Look To the Western Sky

A blog about single life as a parent & the dreams of a writer by Margo L. Dill

Tag: comparison

The Comparison Trap for Writers

Last week, I shared how much the book, video, and study group for The Comparison Trap positively influenced my life. I wanted to share with you a post I did for WOW! Women On Writing about how much comparison can hurt writers or any creative types! Here is the post I wrote on comparison and writing for The Muffin. (So…this is a re-post!)

I have been in a book study called The Comparison Trap by Sandra Stanley. In this study, we talk about how people, women especially, are terrible about comparing themselves to others, and this causes a lot of discontent and negative behavior. It causes broken relationships and broken spirits. Before taking this class and doing this study, I didn’t realize how often I compared myself to other women and felt like I wasn’t measuring up; or worse, I made myself feel better when someone wasn’t as successful as me.

I am so thankful this study came into my life, and of course, I started thinking about it in terms of being a writer. Writers also compare themselves to others, and it can cause writer’s block, a giving-up attitude, and hurt feelings between writer friends.

Have you ever found yourself reading a Facebook announcement from your writing friend about finally securing a big New York agent and thinking that’s it, I’m done, no one will ever want to represent me?

Or how about your critique group member who received her 20th rejection, and you are secretly celebrating because at least you had an acceptance last month?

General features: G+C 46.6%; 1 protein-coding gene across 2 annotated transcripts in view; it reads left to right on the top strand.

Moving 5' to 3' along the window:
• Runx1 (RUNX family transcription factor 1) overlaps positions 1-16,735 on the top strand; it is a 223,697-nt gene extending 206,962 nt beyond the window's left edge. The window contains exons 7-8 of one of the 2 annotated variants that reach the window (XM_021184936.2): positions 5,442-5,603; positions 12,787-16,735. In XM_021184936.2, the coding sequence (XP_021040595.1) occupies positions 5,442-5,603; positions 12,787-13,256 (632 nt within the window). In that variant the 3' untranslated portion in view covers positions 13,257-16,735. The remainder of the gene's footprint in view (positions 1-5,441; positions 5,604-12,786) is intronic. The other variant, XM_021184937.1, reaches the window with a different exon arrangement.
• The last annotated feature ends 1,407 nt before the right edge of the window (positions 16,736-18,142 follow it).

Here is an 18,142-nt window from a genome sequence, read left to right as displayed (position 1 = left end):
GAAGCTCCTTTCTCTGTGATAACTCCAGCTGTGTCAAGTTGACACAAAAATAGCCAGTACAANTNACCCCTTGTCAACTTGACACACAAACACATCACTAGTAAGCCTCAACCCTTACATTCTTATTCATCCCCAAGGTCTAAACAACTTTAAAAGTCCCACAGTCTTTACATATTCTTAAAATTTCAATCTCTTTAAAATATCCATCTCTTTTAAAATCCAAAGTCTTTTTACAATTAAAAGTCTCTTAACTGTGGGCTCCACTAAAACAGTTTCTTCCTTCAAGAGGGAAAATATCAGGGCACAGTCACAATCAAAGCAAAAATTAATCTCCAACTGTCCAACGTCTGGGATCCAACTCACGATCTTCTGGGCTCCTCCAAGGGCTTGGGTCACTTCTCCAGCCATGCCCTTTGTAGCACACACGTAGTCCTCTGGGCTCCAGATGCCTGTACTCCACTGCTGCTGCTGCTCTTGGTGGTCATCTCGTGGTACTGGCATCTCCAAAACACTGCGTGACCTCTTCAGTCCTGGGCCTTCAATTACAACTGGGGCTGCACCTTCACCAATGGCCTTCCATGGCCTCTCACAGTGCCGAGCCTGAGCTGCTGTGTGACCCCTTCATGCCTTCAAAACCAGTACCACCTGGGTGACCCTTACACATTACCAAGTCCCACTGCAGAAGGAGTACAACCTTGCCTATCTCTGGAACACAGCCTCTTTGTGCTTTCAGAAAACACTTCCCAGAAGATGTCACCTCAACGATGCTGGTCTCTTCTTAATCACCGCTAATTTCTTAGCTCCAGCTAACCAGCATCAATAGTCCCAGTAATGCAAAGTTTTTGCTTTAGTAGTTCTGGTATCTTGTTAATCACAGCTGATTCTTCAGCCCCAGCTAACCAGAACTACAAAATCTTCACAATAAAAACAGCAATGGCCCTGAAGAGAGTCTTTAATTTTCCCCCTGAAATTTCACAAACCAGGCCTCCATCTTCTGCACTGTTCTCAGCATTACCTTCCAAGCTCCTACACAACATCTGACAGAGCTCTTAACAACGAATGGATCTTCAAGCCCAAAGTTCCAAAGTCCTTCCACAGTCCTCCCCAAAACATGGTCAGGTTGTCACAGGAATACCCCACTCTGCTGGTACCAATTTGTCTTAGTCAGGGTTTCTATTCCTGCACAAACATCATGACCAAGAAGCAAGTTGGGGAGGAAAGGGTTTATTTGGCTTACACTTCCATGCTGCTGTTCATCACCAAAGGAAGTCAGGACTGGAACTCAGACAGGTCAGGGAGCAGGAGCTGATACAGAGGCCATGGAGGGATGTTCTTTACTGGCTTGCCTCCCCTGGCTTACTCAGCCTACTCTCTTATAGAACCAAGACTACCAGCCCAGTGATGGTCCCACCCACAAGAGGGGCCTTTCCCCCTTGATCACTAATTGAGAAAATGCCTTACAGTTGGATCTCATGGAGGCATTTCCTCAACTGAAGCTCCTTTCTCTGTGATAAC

I know both of these scenarios sound like you are horrible person, and you don’t have to admit that you have thought this way, but you probably have. And you are not alone. It’s human nature, but it’s not helpful to you, your creativity, or your career.

So what do you do?

What I’m learning with this book study I mentioned above is that “There is no win in comparison.” Stop looking to the left or right. You need to look at yourself and your talent. Think of how you can reach your writing goals and how you can improve your craft. Focus on you and your writing–not your Facebook friend’s new book, not your critique group member’s literary award, and certainly not your favorite writer you’ve been following on Twitter when she makes the bestseller’s list.

This does not mean you don’t celebrate success with every writer you know. This simply means that when you find yourself starting to compare another writer’s success or failure with your own, stop. Just stop. Because it is really true that there is no win in comparison. But you can win when you improve yourself!

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Working Through The Comparison Trap

Recently, I was in a video/book study called The Comparison Trap. This little four-week course is life-changing. Well, I should say: it can be life changing if you put into practice what the book discusses. (Side note: There’s a spiritual element to this book. It quotes Bible verses, and the woman who wrote it is married to a preacher. EVEN IF this usually does not do it for you, I recommend fighting through this and reading the book anyway. Every place she talks about God, can you think of Higher Power or Universe instead? I’m stealing this idea from the book You are a Badass! But I think it is an excellent point to not get hung up the “G-word.” And who knows what can happen in your life if you keep an open mind? ) Onward…